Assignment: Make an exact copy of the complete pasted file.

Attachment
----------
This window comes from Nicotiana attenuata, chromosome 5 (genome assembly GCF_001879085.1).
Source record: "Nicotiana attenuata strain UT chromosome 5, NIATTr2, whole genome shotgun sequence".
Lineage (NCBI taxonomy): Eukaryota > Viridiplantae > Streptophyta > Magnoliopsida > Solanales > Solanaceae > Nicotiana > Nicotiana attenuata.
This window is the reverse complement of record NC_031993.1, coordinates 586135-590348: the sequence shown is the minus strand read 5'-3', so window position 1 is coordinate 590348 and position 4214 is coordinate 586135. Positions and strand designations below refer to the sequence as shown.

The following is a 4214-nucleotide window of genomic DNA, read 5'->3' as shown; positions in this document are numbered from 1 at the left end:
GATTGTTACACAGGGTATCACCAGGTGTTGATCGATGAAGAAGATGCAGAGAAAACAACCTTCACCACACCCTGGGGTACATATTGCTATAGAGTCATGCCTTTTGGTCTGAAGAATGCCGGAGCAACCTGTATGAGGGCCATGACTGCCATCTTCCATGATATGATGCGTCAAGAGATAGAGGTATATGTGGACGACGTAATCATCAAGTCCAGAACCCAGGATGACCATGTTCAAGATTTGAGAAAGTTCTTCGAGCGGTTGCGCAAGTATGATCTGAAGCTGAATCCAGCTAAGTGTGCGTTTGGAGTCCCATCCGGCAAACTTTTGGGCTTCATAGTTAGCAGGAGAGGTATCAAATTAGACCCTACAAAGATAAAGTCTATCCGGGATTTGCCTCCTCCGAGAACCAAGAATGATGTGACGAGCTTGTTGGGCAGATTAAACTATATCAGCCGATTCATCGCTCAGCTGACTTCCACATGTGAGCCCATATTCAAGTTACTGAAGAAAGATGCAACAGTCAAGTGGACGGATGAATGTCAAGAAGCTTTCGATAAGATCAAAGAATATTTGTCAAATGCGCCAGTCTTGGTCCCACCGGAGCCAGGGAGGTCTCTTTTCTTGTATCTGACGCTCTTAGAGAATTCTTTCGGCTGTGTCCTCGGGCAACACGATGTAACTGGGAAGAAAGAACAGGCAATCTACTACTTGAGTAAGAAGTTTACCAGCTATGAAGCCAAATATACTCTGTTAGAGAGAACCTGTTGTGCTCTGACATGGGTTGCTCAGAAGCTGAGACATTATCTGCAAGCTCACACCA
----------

This window comes from Nicotiana attenuata, chromosome 5 (genome assembly GCF_001879085.1).
Source record: "Nicotiana attenuata strain UT chromosome 5, NIATTr2, whole genome shotgun sequence".
Lineage (NCBI taxonomy): Eukaryota > Viridiplantae > Streptophyta > Magnoliopsida > Solanales > Solanaceae > Nicotiana > Nicotiana attenuata.
This window is the reverse complement of record NC_031993.1, coordinates 586135-590348: the sequence shown is the minus strand read 5'-3', so window position 1 is coordinate 590348 and position 4214 is coordinate 586135. Positions and strand designations below refer to the sequence as shown.

The following is a 4214-nucleotide window of genomic DNA, read 5'->3' as shown; positions in this document are numbered from 1 at the left end:
GATTGTTACACAGGGTATCACCAGGTGTTGATCGATGAAGAAGATGCAGAGAAAACAACCTTCACCACACCCTGGGGTACATATTGCTATAGAGTCATGCCTTTTGGTCTGAAGAATGCCGGAGCAACCTGTATGAGGGCCATGACTGCCATCTTCCATGATATGATGCGTCAAGAGATAGAGGTATATGTGGACGACGTAATCATCAAGTCCAGAACCCAGGATGACCATGTTCAAGATTTGAGAAAGTTCTTCGAGCGGTTGCGCAAGTATGATCTGAAGCTGAATCCAGCTAAGTGTGCGTTTGGAGTCCCATCCGGCAAACTTTTGGGCTTCATAGTTAGCAGGAGAGGTATCAAATTAGACCCTACAAAGATAAAGTCTATCCGGGATTTGCCTCCTCCGAGAACCAAGAATGATGTGACGAGCTTGTTGGGCAGATTAAACTATATCAGCCGATTCATCGCTCAGCTGACTTCCACATGTGAGCCCATATTCAAGTTACTGAAGAAAGATGCAACAGTCAAGTGGACGGATGAATGTCAAGAAGCTTTCGATAAGATCAAAGAATATTTGTCAAATGCGCCAGTCTTGGTCCCACCGGAGCCAGGGAGGTCTCTTTTCTTGTATCTGACGCTCTTAGAGAATTCTTTCGGCTGTGTCCTCGGGCAACACGATGTAACTGGGAAGAAAGAACAGGCAATCTACTACTTGAGTAAGAAGTTTACCAGCTATGAAGCCAAATATACTCTGTTAGAGAGAACCTGTTGTGCTCTGACATGGGTTGCTCAGAAGCTGAGACATTATCTGCAAGCTCACACCA